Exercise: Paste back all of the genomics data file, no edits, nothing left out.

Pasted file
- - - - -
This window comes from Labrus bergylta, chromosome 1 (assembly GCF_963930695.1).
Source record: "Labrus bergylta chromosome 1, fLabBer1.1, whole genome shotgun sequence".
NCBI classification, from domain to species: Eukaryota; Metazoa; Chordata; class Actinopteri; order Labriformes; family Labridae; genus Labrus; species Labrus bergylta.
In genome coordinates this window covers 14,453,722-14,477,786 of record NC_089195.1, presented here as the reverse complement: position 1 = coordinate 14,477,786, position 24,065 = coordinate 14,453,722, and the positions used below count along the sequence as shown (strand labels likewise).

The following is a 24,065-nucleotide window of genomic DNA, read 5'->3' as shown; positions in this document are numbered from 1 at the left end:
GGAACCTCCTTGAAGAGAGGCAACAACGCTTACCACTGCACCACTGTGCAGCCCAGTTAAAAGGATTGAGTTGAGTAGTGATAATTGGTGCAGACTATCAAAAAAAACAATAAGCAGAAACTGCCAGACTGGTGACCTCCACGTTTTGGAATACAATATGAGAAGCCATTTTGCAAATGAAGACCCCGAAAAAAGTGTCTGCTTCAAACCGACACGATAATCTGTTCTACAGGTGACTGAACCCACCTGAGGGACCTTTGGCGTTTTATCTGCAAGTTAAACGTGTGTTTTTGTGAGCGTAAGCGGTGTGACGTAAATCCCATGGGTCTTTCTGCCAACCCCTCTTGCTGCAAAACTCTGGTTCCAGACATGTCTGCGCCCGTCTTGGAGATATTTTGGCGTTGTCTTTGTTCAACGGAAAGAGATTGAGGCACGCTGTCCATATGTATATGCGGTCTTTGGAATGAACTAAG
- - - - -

This window comes from Labrus bergylta, chromosome 1 (assembly GCF_963930695.1).
Source record: "Labrus bergylta chromosome 1, fLabBer1.1, whole genome shotgun sequence".
NCBI classification, from domain to species: Eukaryota; Metazoa; Chordata; class Actinopteri; order Labriformes; family Labridae; genus Labrus; species Labrus bergylta.
In genome coordinates this window covers 14,453,722-14,477,786 of record NC_089195.1, presented here as the reverse complement: position 1 = coordinate 14,477,786, position 24,065 = coordinate 14,453,722, and the positions used below count along the sequence as shown (strand labels likewise).

The following is a 24,065-nucleotide window of genomic DNA, read 5'->3' as shown; positions in this document are numbered from 1 at the left end:
GGAACCTCCTTGAAGAGAGGCAACAACGCTTACCACTGCACCACTGTGCAGCCCAGTTAAAAGGATTGAGTTGAGTAGTGATAATTGGTGCAGACTATCAAAAAAAACAATAAGCAGAAACTGCCAGACTGGTGACCTCCACGTTTTGGAATACAATATGAGAAGCCATTTTGCAAATGAAGACCCCGAAAAAAGTGTCTGCTTCAAACCGACACGATAATCTGTTCTACAGGTGACTGAACCCACCTGAGGGACCTTTGGCGTTTTATCTGCAAGTTAAACGTGTGTTTTTGTGAGCGTAAGCGGTGTGACGTAAATCCCATGGGTCTTTCTGCCAACCCCTCTTGCTGCAAAACTCTGGTTCCAGACATGTCTGCGCCCGTCTTGGAGATATTTTGGCGTTGTCTTTGTTCAACGGAAAGAGATTGAGGCACGCTGTCCATATGTATATGCGGTCTTTGGAATGAACTAAG